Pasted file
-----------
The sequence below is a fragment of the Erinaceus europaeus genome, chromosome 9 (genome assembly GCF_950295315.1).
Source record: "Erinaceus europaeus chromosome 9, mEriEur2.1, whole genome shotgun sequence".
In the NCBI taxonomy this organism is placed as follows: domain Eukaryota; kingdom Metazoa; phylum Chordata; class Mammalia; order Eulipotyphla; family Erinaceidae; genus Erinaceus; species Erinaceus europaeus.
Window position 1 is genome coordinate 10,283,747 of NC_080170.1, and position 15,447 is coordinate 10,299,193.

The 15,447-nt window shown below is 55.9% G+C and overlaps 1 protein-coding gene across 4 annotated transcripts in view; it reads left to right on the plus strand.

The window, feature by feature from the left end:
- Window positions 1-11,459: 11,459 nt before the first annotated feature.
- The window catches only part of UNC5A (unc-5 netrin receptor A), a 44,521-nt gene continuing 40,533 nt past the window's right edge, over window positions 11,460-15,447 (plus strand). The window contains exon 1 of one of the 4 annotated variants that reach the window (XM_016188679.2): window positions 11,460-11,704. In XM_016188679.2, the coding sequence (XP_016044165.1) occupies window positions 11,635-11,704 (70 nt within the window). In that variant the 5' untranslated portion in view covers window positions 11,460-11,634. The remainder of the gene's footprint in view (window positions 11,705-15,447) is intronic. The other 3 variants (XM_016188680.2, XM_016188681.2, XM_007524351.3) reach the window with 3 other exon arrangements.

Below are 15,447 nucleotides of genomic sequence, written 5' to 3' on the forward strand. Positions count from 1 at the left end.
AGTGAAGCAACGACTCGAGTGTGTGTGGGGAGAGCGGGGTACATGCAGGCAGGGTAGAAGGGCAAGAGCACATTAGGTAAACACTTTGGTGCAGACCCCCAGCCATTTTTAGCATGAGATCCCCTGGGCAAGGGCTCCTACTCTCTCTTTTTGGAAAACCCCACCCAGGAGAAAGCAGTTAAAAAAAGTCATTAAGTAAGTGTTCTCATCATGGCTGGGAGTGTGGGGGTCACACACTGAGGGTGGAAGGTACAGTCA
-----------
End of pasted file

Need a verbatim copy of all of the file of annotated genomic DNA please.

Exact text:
The sequence below is a fragment of the Erinaceus europaeus genome, chromosome 9 (genome assembly GCF_950295315.1).
Source record: "Erinaceus europaeus chromosome 9, mEriEur2.1, whole genome shotgun sequence".
In the NCBI taxonomy this organism is placed as follows: domain Eukaryota; kingdom Metazoa; phylum Chordata; class Mammalia; order Eulipotyphla; family Erinaceidae; genus Erinaceus; species Erinaceus europaeus.
Window position 1 is genome coordinate 10,283,747 of NC_080170.1, and position 15,447 is coordinate 10,299,193.

The 15,447-nt window shown below is 55.9% G+C and overlaps 1 protein-coding gene across 4 annotated transcripts in view; it reads left to right on the plus strand.

The window, feature by feature from the left end:
- Window positions 1-11,459: 11,459 nt before the first annotated feature.
- The window catches only part of UNC5A (unc-5 netrin receptor A), a 44,521-nt gene continuing 40,533 nt past the window's right edge, over window positions 11,460-15,447 (plus strand). The window contains exon 1 of one of the 4 annotated variants that reach the window (XM_016188679.2): window positions 11,460-11,704. In XM_016188679.2, the coding sequence (XP_016044165.1) occupies window positions 11,635-11,704 (70 nt within the window). In that variant the 5' untranslated portion in view covers window positions 11,460-11,634. The remainder of the gene's footprint in view (window positions 11,705-15,447) is intronic. The other 3 variants (XM_016188680.2, XM_016188681.2, XM_007524351.3) reach the window with 3 other exon arrangements.

Below are 15,447 nucleotides of genomic sequence, written 5' to 3' on the forward strand. Positions count from 1 at the left end.
AGTGAAGCAACGACTCGAGTGTGTGTGGGGAGAGCGGGGTACATGCAGGCAGGGTAGAAGGGCAAGAGCACATTAGGTAAACACTTTGGTGCAGACCCCCAGCCATTTTTAGCATGAGATCCCCTGGGCAAGGGCTCCTACTCTCTCTTTTTGGAAAACCCCACCCAGGAGAAAGCAGTTAAAAAAAGTCATTAAGTAAGTGTTCTCATCATGGCTGGGAGTGTGGGGGTCACACACTGAGGGTGGAAGGTACAGTCA